# Logan's question at Yahoo! Answers involving an IVP with a linear 1st order ODE

Staff member

#### MarkFL

Staff member
Hello Logan,

We are given the first order linear IVP to solve:

$$\displaystyle 2\frac{dy}{dx}-4xy=8x$$ where $$\displaystyle y(0)=12$$

To find the general solution to the ODE, I would first divide through by 2 to obtain:

$$\displaystyle \frac{dy}{dx}-2xy=4x$$

Next, let's compute the integrating factor:

$$\displaystyle \mu(x)=e^{-2\int x\,dx}=e^{-x^2}$$ which gives us:

$$\displaystyle e^{-x^2}\frac{dy}{dx}-2xe^{-x^2}y=4xe^{-x^2}$$

Now we may rewrite the left side as the differentiation of a product:

$$\displaystyle \frac{d}{dx}\left(e^{-x^2}y \right)=4xe^{-x^2}$$

Integrate with respect to $x$:

$$\displaystyle \int\,d\left(e^{-x^2}y \right)=-2\int e^{-x^2}(-2x\,dx)$$

$$\displaystyle e^{-x^2}y=-2e^{-x^2}+C$$

Multiply through by $$\displaystyle e^{x^2}$$:

$$\displaystyle y(x)=-2+Ce^{x^2}$$

Now, use initial conditions to determine the parameter $C$:

$$\displaystyle y(0)=-2+Ce^{0^2}=12\implies C=14$$

and so the solution satisfying the IVP is:

$$\displaystyle y(x)=14e^{x^2}-2$$

To Logan and any other guests viewing this topic, I invite and encourage you to post other ODE problems in our Differential Equations forum.

Best Regards,

Mark.

#### LLand314

##### Member
Could you explain how you computed the integral factor some more? For example how did you know and come up with μ(x)=e−2∫xdx=e−x2 ?

Thanks

#### MarkFL

Staff member
It is the standard method used to compute the integrating factor, which makes it possible to rewrite the left side as the product of a differentiation.

Consider the linear ODE in standard form:

$$\displaystyle \frac{dy}{dx}+P(x)y=Q(x)$$

Now, if we multiply through by the integrating factor $$\displaystyle \mu(x)=e^{\int P(x)\,dx}$$ we get:

$$\displaystyle e^{\int P(x)\,dx}\frac{dy}{dx}+e^{\int P(x)\,dx}P(x)y=e^{\int P(x)\,dx}Q(x)$$

Observe now that:

$$\displaystyle \frac{d}{dx}\left(e^{\int P(x)\,dx}y \right)=e^{\int P(x)\,dx}\frac{dy}{dx}+e^{\int P(x)\,dx}P(x)y$$

and so the ODE may be written:

$$\displaystyle \frac{d}{dx}\left(e^{\int P(x)\,dx}y \right)=e^{\int P(x)\,dx}Q(x)$$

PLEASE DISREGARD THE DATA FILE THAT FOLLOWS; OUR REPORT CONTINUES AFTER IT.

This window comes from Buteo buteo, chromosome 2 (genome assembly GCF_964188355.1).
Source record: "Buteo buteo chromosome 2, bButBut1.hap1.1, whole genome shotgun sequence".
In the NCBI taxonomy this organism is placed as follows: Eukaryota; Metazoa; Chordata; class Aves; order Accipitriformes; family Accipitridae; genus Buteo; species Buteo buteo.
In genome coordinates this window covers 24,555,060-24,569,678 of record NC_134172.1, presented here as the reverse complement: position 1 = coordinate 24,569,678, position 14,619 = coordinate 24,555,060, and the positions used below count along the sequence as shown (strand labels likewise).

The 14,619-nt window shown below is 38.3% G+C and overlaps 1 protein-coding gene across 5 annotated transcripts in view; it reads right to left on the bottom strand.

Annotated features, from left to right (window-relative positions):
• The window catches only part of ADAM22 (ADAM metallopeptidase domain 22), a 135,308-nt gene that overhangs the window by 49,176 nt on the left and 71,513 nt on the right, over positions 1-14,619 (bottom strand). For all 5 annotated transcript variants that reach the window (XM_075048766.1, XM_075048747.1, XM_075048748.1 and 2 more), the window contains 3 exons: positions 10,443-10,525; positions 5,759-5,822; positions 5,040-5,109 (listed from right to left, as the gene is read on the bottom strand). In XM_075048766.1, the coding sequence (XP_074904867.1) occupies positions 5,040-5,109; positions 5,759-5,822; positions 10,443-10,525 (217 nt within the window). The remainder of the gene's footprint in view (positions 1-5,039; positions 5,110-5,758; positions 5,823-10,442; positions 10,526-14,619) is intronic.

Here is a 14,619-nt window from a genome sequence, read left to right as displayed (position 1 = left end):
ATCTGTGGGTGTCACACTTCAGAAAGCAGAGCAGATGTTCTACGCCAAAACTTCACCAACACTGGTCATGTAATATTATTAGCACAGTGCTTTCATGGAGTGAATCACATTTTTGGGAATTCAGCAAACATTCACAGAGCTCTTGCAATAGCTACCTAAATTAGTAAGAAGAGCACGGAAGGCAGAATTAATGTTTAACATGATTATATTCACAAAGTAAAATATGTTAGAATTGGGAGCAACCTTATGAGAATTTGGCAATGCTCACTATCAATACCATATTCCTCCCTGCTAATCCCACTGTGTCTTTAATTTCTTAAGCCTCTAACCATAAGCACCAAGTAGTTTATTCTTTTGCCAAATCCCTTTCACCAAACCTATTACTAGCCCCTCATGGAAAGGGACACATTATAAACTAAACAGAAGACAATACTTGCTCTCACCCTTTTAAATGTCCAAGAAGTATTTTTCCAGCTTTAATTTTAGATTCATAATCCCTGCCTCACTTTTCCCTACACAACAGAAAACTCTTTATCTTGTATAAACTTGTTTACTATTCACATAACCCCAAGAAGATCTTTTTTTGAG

Integrating with respect to $x$, we have:

$$\displaystyle \int\,d\left(e^{\int P(x)\,dx}y \right)=\int e^{\int P(x)\,dx}Q(x)\,dx$$

$$\displaystyle e^{\int P(x)\,dx}y=\int e^{\int P(x)\,dx}Q(x)\,dx$$

Solving for $y$, we obtain:

$$\displaystyle y(x)=e^{-\int P(x)\,dx}\int e^{\int P(x)\,dx}Q(x)\,dx$$

#### LLand314

##### Member
Ok so if its in this form
dydx+P(x)y=Q(x)

I will always compute the integral with
μ(x)=e∫P(x)dx ?

Or only then because of P(x) in the problem

Thanks so much!

#### MarkFL

Staff member
Ok so if its in this form
dydx+P(x)y=Q(x)

I will always compute the integral with
μ(x)=e∫P(x)dx ?

Or only then because of P(x) in the problem

Thanks so much!
Without using $\LaTeX$, I would write the integrating factor as either:

μ(x)=exp(∫P(x)dx ) or μ(x)=e^(∫P(x)dx)

Yes, this is how it is computed because of the special nature of the derivative of the exponential function with $e$ as the base. Did you understand how it allows the left side of the ODE in standard linear form to be simplified as the derivative with respect to $x$ of the product $y(x)\cdot\mu(x)$?

#### LLand314

##### Member
Without using $\LaTeX$, I would write the integrating factor as either:

μ(x)=exp(∫P(x)dx ) or μ(x)=e^(∫P(x)dx)

Yes, this is how it is computed because of the special nature of the derivative of the exponential function with $e$ as the base. Did you understand how it allows the left side of the ODE in standard linear form to be simplified as the derivative with respect to $x$ of the product $y(x)\cdot\mu(x)$?

O ok sorry I just tried to copy and paste the information, I haven't learned Latex yet. I think I kind of understand it just need to do some more problems.

moderator edit: I have moved your new question into its own topic here:

http://www.mathhelpboards.com/f17/solving-first-order-linear-initial-value-problem-4051/

Last edited by a moderator:

#### MarkFL

Staff member
Hey no worries, I was just showing you a better way to write the integrating factor, just for clarity.

I am happy you have registered and are participating here!

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#### Prove It

##### Well-known member
MHB Math Helper
Just in case you're wondering why the Integrating Factor is $$\displaystyle \displaystyle e^{P(x)\,dx}$$, let's look at a general first order linear DE in more detail...

$$\displaystyle \frac{dy}{dx} + P\,y = Q$$, where P, Q and y are functions of x.

What we would like is to write the LHS as a single derivative, because then we would be able to solve for y by integrating. To do this, we make use of the Product Rule $$\displaystyle \displaystyle \frac{d}{dx} \left[ f\,g \right] = f\,\frac{dg}{dx} + g\,\frac{df}{dx}$$. At the moment, the LHS doesn't look like a product rule expansion, but it's possible to multiply by a function to make this so. Call this function I. Then

$$\displaystyle I\,\frac{dy}{dx} + I\,P\,y = I\,Q$$

Now in order for the LHS to be a product rule expansion, then that would mean

\displaystyle \begin{align*} \frac{dI}{dx} &= I\,P \\ \frac{1}{I}\,\frac{dI}{dx} &= P \\ \int{\frac{1}{I}\,\frac{dI}{dx}\,dx} &= \int{P\,dx} \\ \int{\frac{1}{I} \,dI } &= \int{P\,dx} \\ \ln{|I|} &= \int{P\,dx} \\ I &= A\,e^{\int{P\,dx}} \end{align*}

So any value of the constant A will give an integrating factor that works, so we usually just choose the principal value with A = 1. So if we multiply both sides of the DE by $$\displaystyle \displaystyle e^{\int{P\,dx}}$$ we find

\displaystyle \displaystyle \begin{align*} e^{\int{P\,dx}}\,\frac{dy}{dx} + e^{\int{P\,dx}}\,P\,y &= e^{\int{P\,dx}}\,Q \\ \frac{d}{dx} \left( e^{\int{P\,dx}}\,y \right) &= e^{\int{P\,dx}}\,Q \\ e^{\int{P\,dx}}\,y &= \int{e^{\int{P\,dx}}\,Q\,dx} \\ y &= e^{-\int{P\,dx}}\int{e^{\int{P\,dx}}\,Q\,dx} \end{align*}

Hope that helps...